5) The Relocation Process

The trouble with the Relocation Process is that there very rarely is one. Anyone experienced in relocating will tell you that by the time you know you are really going, life becomes a maelstrom of moving trucks, school searches and house hunting, all against a backdrop of a disappearing spouse desperately trying to get to grips with a new role. Focus is inevitably placed on a checklist generated by a Human Resources intern somewhere who has decided that all you need for life fulfillment is a house to live in, a school for your children and a myriad of boxes to unpack. If only they had read Maslow’s ‘Heirarchy of Needs”, this would all be so much easier. Thankfully, there are plenty of people, communities and resources to help you achieve the life you want, so with a little research, some thought, and advance planning, you can get to the good stuff quickly.

As  a rough guide, these are my recommended steps to take.

Assessment. The shortest step, but by far the most important. This is where you need to identify what is most important to you, what you want from life, and whether relocating will actually meet those needs… It’s also the time to discover whether your relocation package is all it’s reported to be, and whether your expectations have anything in common with the company’s.. You may be entitled to cultural orientation training, and if so, wonderful. But don’t assume that it will cover your own particular needs, so try to find time to do your own research and use online resources like expat websites, Facebook and Twitter to connect with people who have experienced your new location firsthand. Expatwomen and ExpatBlog both have location specific resource groups, and most expat bloggers will be only too happy to answer questions.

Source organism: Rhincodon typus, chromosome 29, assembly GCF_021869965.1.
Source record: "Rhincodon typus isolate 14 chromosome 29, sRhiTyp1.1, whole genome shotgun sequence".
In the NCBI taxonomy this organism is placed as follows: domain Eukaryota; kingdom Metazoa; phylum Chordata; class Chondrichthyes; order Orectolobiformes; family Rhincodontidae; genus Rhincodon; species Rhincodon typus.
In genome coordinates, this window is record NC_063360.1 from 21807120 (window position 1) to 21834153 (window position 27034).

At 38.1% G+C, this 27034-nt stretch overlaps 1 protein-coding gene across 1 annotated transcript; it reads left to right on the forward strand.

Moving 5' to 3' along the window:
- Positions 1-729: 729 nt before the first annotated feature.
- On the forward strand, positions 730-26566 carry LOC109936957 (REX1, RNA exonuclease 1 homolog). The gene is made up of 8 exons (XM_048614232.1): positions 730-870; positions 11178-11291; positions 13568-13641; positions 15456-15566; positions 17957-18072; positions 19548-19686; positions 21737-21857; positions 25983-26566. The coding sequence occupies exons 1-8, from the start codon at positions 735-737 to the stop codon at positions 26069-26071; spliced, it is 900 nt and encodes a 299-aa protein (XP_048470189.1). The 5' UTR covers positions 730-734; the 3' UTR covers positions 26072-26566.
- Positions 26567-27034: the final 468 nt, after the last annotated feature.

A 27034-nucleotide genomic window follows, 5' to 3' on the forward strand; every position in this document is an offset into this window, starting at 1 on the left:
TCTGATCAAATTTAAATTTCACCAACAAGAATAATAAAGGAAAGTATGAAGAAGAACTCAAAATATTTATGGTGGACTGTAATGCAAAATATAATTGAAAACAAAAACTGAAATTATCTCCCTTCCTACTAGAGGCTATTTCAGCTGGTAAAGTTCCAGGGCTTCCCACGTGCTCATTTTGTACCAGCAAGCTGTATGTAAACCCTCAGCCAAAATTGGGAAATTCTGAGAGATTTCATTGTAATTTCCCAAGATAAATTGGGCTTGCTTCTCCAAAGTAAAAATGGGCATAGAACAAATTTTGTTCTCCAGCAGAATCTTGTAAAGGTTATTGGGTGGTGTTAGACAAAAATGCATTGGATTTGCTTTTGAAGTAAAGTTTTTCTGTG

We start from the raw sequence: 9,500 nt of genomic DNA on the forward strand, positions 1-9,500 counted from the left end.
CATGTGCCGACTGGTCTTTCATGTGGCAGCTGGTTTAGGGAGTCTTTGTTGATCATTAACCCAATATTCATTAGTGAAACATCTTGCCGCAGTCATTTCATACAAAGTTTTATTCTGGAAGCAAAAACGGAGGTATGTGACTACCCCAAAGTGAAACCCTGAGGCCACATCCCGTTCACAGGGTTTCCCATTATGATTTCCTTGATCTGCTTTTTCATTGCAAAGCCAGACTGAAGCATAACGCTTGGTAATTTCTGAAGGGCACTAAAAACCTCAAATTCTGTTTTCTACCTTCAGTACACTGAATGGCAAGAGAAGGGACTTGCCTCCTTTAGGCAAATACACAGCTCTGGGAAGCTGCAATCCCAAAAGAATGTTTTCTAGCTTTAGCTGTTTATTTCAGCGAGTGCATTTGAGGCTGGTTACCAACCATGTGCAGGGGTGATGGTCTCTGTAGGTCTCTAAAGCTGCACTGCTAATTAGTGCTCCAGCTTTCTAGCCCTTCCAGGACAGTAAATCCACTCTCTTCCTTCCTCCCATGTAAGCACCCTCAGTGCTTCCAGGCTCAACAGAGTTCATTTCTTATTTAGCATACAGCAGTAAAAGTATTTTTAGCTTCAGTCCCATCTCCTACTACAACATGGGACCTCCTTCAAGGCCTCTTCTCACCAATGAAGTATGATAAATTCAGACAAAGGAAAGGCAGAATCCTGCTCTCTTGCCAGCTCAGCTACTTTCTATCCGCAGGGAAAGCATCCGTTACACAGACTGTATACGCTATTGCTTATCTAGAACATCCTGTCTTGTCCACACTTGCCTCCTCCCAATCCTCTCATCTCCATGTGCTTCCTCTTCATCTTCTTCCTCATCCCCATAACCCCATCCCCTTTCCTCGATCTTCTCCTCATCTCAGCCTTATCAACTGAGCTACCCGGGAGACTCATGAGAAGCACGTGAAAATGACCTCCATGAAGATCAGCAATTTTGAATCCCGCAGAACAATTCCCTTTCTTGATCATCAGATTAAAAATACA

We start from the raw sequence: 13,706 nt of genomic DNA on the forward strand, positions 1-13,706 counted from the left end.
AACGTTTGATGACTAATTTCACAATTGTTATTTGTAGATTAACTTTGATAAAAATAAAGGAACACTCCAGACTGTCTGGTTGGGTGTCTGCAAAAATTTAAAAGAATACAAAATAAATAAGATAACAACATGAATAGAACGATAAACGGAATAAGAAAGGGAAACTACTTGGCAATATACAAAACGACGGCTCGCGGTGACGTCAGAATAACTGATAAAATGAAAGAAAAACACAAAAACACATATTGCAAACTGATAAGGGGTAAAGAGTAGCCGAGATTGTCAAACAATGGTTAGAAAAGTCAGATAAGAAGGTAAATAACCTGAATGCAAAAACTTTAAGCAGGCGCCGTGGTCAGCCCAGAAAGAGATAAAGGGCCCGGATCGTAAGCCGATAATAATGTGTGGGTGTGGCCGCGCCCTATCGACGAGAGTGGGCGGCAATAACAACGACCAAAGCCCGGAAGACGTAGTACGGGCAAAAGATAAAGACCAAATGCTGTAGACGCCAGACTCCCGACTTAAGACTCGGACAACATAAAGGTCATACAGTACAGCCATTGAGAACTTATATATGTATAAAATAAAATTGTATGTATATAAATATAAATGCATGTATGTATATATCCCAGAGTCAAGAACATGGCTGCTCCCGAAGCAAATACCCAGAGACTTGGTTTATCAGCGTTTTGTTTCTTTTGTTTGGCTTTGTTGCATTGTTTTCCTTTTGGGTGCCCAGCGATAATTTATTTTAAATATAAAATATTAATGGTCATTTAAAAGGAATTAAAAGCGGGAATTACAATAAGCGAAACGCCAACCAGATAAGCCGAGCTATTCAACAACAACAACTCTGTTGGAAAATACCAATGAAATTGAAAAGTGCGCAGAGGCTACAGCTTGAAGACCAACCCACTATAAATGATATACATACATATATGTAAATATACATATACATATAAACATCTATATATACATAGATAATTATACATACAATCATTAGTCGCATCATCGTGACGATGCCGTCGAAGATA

Planning. The nitty gritty of relocation; a seemingly endless cascade of paperwork, documents, internet searches and phone calls. Assuming that you have a source of income in place, key areas to focus on are documentation and finance, schools, neighborhoods, health issues, transportation to and in location, and finding a social network. A pre-assignment visit is by far the best way to make sure that your planning is effective, and that you have realistic expectations, but make sure that you have done background research before you go, or you will come home with more questions than answers. Don’t spend all your time answering the ‘where’ questions, remember to ask ‘how much’ and ‘how long’ too – many an expat has found life far more expensive or far less relaxing than they had expected.

Implementation. If your planning has been effective, at this stage it should just be a case of carrying out your plans, and getting the basics established in location.  Expect this stage to take up to six months, and in many cases to be an emotional roller-coaster. Ironically, your new social network will be most valuable at this point, both in terms of cultural and destination orientation, and for emotional support. It’s worth spending time on some of the excellent expat forums online and using social media like Facebook and Twitter to discover already established expat networks that you can tap in to.

Evaluation. At some point, you will begin to get a true picture of your new reality. You have all the essentials in place, you have established a day to day routine, and  you have a social network (however small) to smooth the inevitable bumps. Now you can make informed decisions about life in location, and think about what you personally want from it. Up until now, your time is consumed by the practical details, but once those are out of the way, it’s common to feel a sense of loss and a lack of purpose, both for you and your family. Now’s the time to start adding that purpose and quality to your life, whether exploring the local area, starting a new hobby, finding work, whatever floats your boat. Try as much as you can, expect to hate a lot of it, but take pride in the knowledge that you’re getting out there and living life to the full. And don’t forget to take notes – whether photographic, a blog, a diary, whatever. A, inspired friend today confessed that she has a Tumblr account to which she loads a single picture every day, and even after three months, she enjoys looking back and relieving those moments. Chronicling the highs and lows helps to put experiences in perspective, and is a clear reminder of what’s important your own, personal expat life..

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2 Responses to The Top 10 concerns of Expats #2 – Defining Moves Version

  1. Sandy says:

    I’m glad I don’t have to relocate, but very glad you did!

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